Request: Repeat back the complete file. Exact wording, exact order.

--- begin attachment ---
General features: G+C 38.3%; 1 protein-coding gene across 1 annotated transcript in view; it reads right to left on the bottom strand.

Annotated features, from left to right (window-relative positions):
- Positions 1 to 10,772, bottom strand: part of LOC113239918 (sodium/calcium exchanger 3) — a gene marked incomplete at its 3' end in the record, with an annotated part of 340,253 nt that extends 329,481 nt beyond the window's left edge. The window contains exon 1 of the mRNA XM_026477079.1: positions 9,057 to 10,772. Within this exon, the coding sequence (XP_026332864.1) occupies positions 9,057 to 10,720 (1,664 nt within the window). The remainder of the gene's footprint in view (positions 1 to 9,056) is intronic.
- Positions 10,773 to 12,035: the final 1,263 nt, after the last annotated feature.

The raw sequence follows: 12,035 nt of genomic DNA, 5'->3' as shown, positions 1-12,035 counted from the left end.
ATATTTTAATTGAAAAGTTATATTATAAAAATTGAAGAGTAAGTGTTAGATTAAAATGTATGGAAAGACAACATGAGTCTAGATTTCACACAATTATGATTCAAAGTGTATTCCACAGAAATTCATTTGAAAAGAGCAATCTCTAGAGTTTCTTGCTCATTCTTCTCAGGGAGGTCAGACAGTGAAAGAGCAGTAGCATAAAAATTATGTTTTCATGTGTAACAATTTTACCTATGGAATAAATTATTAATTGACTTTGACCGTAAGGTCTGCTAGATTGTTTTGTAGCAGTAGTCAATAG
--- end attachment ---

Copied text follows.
General features: G+C 38.3%; 1 protein-coding gene across 1 annotated transcript in view; it reads right to left on the bottom strand.

Annotated features, from left to right (window-relative positions):
- Positions 1 to 10,772, bottom strand: part of LOC113239918 (sodium/calcium exchanger 3) — a gene marked incomplete at its 3' end in the record, with an annotated part of 340,253 nt that extends 329,481 nt beyond the window's left edge. The window contains exon 1 of the mRNA XM_026477079.1: positions 9,057 to 10,772. Within this exon, the coding sequence (XP_026332864.1) occupies positions 9,057 to 10,720 (1,664 nt within the window). The remainder of the gene's footprint in view (positions 1 to 9,056) is intronic.
- Positions 10,773 to 12,035: the final 1,263 nt, after the last annotated feature.

The raw sequence follows: 12,035 nt of genomic DNA, 5'->3' as shown, positions 1-12,035 counted from the left end.
ATATTTTAATTGAAAAGTTATATTATAAAAATTGAAGAGTAAGTGTTAGATTAAAATGTATGGAAAGACAACATGAGTCTAGATTTCACACAATTATGATTCAAAGTGTATTCCACAGAAATTCATTTGAAAAGAGCAATCTCTAGAGTTTCTTGCTCATTCTTCTCAGGGAGGTCAGACAGTGAAAGAGCAGTAGCATAAAAATTATGTTTTCATGTGTAACAATTTTACCTATGGAATAAATTATTAATTGACTTTGACCGTAAGGTCTGCTAGATTGTTTTGTAGCAGTAGTCAATAG